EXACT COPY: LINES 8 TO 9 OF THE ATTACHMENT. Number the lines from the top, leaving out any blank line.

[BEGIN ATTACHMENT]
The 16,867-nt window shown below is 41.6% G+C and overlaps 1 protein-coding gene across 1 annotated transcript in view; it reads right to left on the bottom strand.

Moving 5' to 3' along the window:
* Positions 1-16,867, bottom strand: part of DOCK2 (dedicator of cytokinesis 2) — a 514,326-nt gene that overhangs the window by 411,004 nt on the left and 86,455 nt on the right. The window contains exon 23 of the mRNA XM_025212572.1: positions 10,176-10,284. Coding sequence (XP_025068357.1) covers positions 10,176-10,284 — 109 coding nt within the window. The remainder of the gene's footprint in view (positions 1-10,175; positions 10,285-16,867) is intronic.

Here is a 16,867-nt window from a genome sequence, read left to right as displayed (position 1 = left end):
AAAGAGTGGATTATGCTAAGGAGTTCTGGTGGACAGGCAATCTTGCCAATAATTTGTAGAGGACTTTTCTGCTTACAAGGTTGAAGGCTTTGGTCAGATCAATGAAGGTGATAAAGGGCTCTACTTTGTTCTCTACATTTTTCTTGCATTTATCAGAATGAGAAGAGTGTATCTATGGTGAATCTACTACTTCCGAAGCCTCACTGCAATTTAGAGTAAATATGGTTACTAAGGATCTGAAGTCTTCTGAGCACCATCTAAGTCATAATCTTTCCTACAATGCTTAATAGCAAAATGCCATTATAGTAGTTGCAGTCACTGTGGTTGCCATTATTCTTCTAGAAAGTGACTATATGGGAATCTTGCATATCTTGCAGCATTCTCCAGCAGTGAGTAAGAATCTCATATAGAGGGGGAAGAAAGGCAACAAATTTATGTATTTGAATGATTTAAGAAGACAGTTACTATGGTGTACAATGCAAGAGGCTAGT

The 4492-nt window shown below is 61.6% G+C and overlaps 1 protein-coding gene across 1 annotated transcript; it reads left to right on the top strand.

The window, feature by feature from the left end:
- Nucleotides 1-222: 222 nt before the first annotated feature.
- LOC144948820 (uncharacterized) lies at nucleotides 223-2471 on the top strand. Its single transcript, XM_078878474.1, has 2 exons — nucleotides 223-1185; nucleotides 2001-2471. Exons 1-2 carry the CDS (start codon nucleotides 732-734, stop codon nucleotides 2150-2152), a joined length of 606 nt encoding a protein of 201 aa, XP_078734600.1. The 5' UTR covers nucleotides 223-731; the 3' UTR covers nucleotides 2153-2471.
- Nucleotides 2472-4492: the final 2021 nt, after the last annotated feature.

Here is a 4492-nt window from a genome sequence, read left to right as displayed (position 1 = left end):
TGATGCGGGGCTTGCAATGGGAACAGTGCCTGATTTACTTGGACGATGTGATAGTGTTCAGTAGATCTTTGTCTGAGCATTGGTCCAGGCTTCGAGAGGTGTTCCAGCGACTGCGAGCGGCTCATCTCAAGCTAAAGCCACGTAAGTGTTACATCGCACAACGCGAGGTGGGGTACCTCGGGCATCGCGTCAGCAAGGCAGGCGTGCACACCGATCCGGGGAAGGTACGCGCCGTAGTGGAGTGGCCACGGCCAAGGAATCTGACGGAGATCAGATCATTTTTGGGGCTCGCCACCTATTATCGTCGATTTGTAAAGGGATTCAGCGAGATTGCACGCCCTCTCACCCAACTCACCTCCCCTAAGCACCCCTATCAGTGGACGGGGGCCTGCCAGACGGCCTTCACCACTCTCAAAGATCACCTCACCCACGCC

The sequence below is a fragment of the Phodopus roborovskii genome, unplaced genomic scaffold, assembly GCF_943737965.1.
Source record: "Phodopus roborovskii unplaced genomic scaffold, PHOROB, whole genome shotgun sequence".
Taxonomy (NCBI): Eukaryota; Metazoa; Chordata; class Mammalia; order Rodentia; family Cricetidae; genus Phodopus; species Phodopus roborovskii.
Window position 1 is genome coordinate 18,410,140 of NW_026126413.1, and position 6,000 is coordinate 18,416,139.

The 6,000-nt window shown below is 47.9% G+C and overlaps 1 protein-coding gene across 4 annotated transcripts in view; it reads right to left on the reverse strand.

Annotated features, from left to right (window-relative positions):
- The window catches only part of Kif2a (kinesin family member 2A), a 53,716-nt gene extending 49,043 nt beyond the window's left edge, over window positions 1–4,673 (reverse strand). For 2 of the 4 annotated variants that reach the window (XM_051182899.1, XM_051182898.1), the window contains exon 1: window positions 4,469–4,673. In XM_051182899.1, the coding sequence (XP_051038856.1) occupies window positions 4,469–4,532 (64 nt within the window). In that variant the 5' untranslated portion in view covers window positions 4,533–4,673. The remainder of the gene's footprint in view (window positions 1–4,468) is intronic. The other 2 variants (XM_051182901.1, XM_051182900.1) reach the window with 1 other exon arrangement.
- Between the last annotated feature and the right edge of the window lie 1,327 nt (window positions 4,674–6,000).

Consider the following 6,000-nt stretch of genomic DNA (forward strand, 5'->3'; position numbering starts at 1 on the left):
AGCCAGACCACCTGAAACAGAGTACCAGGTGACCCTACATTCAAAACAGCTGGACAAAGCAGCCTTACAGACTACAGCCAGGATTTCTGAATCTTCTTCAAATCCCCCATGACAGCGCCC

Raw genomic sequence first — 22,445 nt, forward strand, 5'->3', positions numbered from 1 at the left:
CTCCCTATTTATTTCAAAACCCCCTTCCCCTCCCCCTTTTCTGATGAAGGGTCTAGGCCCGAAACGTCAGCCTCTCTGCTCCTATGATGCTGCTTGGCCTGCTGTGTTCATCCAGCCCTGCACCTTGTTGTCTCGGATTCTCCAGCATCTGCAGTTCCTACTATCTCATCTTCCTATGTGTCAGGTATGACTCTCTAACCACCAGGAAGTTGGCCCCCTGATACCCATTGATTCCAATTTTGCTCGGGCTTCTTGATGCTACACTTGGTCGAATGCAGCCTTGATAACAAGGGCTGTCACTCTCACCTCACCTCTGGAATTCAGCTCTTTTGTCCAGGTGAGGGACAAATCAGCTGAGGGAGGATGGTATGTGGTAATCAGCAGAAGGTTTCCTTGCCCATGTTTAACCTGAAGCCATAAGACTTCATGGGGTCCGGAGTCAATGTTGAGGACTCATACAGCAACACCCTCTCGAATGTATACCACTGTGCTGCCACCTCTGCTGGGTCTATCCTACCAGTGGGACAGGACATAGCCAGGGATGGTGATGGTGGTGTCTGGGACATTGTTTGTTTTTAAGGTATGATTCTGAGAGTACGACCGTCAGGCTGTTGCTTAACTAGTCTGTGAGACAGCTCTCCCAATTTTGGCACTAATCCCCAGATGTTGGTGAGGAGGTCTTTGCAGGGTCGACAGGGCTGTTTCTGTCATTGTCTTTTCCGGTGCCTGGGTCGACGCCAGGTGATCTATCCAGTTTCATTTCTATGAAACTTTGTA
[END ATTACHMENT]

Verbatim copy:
- Nucleotides 1-222: 222 nt before the first annotated feature.
- LOC144948820 (uncharacterized) lies at nucleotides 223-2471 on the top strand. Its single transcript, XM_078878474.1, has 2 exons — nucleotides 223-1185; nucleotides 2001-2471. Exons 1-2 carry the CDS (start codon nucleotides 732-734, stop codon nucleotides 2150-2152), a joined length of 606 nt encoding a protein of 201 aa, XP_078734600.1. The 5' UTR covers nucleotides 223-731; the 3' UTR covers nucleotides 2153-2471.